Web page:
CIO

Ubuntu 9.10 'Karmic Koala' is here: 5 things CIOs must know

The latest Ubuntu releasehas some useful enhancements that should prove particularly interesting to CIOs and IT managers.

In case you’ve been too busy dealing with rogue iPhones, October 2009 was a big month for operating systems.

Do CIOs care about operating systems? Probably not as much as they used to, but with Windows 7 and Ubuntu 9.10 "Karmic Koala" (from here on abbreviated to simply "Karmic" for sanity purposes) being released within days of each other, CIOs at least have a reason to be excited about the future of the desktop.

Desktop administrators will have a unified, predictable way of managing software on their machines

In addition to the countless upgrades and enhancements that arrive every six months with each new Ubuntu release, Karmic has some useful enhancements that should prove particularly interesting to CIOs and IT managers.

It's almost as though Ubuntu is standing up to be counted among business operating systems now that Windows 7 has been released.

Here are five things about Karmic that senior IT executives should consider before disregarding Linux as an option for their desktop and server fleets.

1. The new Software Center

I was chatting with a CIO the other week and he told me how much he liked Linux, but still needed to use the command line to install a software package. Enter Ubuntu’s new Software Centre.

Karmic will include the Ubuntu Software Center by default to replace the "Add/Remove" in the Applications menu and the requirement for Synaptic Package Manager if any conflicts arise.

By its own admission, Ubuntu has too many ways to manage software. "This redundancy increases the amount of interface people have to learn, wastes space on the Ubuntu CD, and fragments development effort," as Ubuntu's developers wrote recently on the development wiki. So there!

Another problem they identified was the descriptions of available software are often "technical gibberish".

Software Centre should eliminate all this complexity. And it also means desktop administrators will have a unified, predictable way of managing software on their machines. Way to go!

2. Ubuntu Enterprise Cloud images

The ability to run Ubuntu on Amazon's EC2 infrastructure is not new, but Karmic consolidates the direction with supported images for the private Ubuntu Enterprise Cloud (UEC) and EC2.

EC2 has a pre-configured Karmic image that can be used for cloud computing with updates provided to Amazon by Ubuntu.

The interesting thing here for CIOs is the portability between public and private clouds.

Even if they don't have a fully-fledged "private cloud" within their enterprise, CIOs can have a certain level of assurance that deploying an application on EC2 with Ubuntu won’t result in lock-in. UEC uses the Eucalyptus software package, which is designed to be compatible with EC2.

Linux as a scalable server architecture? CIOs should look to the cloud.

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3. Native online backups

If enterprises already have client backup policies in place, the inclusion of Ubuntu One in Karmic may be irrelevant, but for those that don't it could make data protection easier.

Ubuntu One is defined by Canonical as a "personal cloud", but it functions like any other online backup service tailored to the client operating system.

Ubuntu One can be used for backup and storage, and can also be used to share data with other Ubuntu One users.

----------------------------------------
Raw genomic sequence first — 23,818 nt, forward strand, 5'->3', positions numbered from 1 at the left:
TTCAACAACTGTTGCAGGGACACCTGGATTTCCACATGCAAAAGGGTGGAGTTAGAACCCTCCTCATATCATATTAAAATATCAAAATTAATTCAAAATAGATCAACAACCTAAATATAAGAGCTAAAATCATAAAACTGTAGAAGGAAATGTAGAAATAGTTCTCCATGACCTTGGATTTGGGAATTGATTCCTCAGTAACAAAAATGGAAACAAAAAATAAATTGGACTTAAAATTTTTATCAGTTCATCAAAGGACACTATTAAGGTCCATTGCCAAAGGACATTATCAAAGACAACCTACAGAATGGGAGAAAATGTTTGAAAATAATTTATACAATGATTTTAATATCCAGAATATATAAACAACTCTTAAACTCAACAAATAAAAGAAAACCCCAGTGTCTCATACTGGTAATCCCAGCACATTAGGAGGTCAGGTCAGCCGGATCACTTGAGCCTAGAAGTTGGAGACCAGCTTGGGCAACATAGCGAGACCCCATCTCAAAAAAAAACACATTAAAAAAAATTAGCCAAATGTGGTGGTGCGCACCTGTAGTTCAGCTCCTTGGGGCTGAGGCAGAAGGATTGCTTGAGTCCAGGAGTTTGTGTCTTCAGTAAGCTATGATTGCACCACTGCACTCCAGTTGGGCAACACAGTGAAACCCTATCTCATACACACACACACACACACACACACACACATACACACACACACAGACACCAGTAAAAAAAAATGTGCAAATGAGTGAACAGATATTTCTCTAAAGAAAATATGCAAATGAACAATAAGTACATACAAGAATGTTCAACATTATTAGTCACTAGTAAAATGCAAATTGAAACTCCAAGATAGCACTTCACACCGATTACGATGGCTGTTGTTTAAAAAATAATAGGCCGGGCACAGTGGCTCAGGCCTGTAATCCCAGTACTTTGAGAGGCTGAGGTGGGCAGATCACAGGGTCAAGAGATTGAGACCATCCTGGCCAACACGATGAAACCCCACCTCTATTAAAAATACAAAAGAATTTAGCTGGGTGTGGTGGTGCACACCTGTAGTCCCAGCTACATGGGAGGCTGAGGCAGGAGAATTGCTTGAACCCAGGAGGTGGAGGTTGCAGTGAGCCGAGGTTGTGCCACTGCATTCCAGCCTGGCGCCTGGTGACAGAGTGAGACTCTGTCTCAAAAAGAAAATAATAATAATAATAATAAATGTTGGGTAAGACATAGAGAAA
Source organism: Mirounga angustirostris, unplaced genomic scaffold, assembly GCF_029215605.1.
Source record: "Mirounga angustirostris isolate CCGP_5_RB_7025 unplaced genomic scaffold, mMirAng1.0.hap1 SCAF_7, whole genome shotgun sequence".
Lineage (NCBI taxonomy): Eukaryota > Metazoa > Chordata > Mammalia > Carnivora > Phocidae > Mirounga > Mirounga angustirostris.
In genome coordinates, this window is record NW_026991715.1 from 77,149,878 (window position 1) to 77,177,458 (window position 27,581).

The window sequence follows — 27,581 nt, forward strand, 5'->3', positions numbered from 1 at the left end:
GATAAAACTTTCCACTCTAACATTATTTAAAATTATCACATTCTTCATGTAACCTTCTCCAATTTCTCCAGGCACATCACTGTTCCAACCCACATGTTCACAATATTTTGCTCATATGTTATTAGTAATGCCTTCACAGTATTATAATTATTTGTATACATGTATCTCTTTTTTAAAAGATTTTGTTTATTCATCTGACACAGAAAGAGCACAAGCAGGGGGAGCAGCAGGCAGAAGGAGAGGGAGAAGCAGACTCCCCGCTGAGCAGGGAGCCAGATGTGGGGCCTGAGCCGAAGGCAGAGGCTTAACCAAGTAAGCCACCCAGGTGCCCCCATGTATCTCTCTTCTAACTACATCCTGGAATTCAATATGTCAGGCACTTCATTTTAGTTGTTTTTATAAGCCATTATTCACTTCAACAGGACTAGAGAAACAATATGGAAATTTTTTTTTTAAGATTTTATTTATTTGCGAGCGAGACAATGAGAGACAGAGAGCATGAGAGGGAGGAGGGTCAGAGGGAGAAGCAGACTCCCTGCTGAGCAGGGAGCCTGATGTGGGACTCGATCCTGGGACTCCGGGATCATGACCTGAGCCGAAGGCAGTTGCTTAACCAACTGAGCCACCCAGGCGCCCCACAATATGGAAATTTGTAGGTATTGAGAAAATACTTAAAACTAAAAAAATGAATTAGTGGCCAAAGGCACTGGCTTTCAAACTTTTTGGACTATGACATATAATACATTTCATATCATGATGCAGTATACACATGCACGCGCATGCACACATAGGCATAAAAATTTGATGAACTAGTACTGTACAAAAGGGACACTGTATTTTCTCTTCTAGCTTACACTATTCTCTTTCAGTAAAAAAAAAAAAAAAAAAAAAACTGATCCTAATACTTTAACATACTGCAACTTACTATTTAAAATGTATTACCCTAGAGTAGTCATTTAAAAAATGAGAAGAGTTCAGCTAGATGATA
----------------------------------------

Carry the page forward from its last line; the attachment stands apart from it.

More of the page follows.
To that end, the collaboration features may interest CIOs more than just the online storage, which starts at 2GB. A $10 per month per client subscription will get you 50GB.

4. Storage, security and virtualisation

Down at the nuts-and-bolts technology level, Karmic improves things significantly.

For starters the ext4 file system is now used by default for new installations, which supports larger file and partition sizes and has more reliability features. For stability, existing ext3 file systems will not be upgraded to ext4.

For networked storage, the iSCSI installation process has been improved and the installer will offer you the option of logging onto iSCSI targets if there are no local disks. Having the root filesystem on iSCSI is also now supported.

AppArmor has also been optimised to run faster during system boot.

Such enhancements may not be top of mind for CIOs, but they certainly go a long way toward dispelling myths about how Linux is "not scalable" or "not secure" enough for enterprise workloads.

5. Better support for Windows applications

One last thing that's worth a mention is support for Windows applications.

Let's be straight: one of the greatest inhibitors on the corporate desktop are Windows applications.

Linux and Mac OS X handle most Web applications fine but if you need a Windows application to work as expected, then fancy Windows virtualisation software may be required, which complicates things.

However, recent developments in Wine -- software that can run Windows apps on Linux -- change the game considerably and Ubuntu is leveraging this.

Karmic also heralds a new era in Ubuntu's roadmap for "proper" Wine integration, including software to manage Wine installations, and a GNOME control panel for Wine applications.

With about half of Ubuntu users having Wine installed Ubuntu admits it doesn’t "feel" like a proper part of the desktop.

For corporate IT departments wanting to replicate the Windows experience of double click software installations and running Windows CDs, better Wine integration is definitely a plus.

Unfortunately, the completed Wine integration didn't make it into Karmic, but at least it's being worked on as part of Ubuntu's roadmap.